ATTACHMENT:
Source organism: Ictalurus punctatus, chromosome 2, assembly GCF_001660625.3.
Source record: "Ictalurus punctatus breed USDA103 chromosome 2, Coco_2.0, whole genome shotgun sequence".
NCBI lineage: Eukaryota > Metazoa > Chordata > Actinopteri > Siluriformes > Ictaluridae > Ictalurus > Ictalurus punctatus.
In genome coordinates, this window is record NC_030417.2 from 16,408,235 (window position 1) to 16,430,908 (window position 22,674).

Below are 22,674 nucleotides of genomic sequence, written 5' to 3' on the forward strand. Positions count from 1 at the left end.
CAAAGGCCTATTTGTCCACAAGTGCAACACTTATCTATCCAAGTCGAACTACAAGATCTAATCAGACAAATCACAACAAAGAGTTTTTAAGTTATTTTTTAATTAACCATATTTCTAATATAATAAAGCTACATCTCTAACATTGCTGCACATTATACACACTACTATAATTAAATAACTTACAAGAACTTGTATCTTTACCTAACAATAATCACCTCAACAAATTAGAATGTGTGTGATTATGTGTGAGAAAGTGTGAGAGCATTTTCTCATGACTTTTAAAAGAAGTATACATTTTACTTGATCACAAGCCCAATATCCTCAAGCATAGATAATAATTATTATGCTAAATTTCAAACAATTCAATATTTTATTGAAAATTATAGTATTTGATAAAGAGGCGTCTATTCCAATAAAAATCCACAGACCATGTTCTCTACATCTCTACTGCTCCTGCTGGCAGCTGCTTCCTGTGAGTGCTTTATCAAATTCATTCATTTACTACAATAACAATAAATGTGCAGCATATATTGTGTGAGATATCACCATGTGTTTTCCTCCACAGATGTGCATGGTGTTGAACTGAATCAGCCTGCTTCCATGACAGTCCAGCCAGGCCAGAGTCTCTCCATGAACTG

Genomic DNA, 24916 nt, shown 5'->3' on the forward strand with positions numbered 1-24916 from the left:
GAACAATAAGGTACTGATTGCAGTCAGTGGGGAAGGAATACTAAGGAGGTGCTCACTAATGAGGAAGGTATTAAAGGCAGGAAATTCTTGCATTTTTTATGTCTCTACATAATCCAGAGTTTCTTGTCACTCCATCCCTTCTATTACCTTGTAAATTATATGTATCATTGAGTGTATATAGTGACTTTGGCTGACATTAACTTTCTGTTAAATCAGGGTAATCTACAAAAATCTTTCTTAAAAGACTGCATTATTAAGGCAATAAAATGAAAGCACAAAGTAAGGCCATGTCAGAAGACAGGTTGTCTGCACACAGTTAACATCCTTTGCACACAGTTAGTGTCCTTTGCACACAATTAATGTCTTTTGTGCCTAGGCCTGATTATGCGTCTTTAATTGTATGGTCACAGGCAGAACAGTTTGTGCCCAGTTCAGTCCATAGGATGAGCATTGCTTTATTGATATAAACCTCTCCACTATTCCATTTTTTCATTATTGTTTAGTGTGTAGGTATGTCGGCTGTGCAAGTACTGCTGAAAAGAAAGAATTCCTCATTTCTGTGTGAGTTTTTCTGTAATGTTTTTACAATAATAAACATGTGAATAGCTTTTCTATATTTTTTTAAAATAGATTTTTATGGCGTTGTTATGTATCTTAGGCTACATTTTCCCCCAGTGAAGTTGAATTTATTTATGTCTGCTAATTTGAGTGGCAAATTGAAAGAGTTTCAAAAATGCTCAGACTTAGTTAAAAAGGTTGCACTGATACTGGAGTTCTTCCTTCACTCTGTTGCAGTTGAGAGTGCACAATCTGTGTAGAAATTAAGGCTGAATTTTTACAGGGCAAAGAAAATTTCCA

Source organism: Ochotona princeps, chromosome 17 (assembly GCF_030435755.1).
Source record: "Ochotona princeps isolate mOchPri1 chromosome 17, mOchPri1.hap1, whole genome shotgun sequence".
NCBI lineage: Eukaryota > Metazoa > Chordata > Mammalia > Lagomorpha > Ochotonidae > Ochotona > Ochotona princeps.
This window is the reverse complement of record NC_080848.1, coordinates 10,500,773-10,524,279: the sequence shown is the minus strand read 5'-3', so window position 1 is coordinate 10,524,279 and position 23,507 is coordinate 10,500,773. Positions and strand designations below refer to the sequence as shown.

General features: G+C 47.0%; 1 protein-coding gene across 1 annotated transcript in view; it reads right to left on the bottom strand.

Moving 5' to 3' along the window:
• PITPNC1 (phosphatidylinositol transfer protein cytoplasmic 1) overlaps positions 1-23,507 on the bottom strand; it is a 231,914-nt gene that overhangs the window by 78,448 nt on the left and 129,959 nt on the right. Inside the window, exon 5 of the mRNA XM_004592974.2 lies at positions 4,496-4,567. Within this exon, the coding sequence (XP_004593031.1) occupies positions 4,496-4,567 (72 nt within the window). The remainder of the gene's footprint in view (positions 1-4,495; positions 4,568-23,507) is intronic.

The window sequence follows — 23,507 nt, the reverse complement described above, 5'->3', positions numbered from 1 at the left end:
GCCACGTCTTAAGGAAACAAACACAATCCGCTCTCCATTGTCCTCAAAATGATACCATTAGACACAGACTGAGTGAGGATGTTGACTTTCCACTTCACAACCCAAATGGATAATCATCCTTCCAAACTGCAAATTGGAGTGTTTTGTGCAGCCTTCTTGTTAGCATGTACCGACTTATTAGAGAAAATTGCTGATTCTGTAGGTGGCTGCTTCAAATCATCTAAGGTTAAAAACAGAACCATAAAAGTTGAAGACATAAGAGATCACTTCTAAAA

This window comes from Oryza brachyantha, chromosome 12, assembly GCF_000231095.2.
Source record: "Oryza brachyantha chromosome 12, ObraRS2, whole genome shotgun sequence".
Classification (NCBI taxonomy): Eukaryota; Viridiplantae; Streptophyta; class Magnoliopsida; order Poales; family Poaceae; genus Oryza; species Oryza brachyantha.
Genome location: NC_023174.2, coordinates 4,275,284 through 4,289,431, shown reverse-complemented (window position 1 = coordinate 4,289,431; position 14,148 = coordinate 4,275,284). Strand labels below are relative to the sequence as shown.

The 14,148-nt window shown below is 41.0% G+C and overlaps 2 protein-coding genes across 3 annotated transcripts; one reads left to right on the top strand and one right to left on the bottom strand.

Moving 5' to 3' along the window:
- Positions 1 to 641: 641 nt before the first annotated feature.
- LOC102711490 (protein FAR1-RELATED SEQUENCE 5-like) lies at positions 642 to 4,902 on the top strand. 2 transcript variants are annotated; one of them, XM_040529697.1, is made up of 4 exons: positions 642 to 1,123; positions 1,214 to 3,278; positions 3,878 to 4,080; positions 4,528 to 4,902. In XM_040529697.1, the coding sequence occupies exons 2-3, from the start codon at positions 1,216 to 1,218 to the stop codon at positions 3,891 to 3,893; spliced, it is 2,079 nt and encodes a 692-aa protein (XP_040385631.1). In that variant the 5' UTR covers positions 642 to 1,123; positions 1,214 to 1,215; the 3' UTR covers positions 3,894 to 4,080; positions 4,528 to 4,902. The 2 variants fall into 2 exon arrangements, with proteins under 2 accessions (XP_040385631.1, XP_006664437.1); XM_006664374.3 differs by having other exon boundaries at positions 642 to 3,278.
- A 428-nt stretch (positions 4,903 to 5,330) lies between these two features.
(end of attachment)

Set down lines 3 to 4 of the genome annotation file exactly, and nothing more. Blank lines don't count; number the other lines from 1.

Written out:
NCBI lineage: Eukaryota > Metazoa > Chordata > Actinopteri > Siluriformes > Ictaluridae > Ictalurus > Ictalurus punctatus.
In genome coordinates, this window is record NC_030417.2 from 16,408,235 (window position 1) to 16,430,908 (window position 22,674).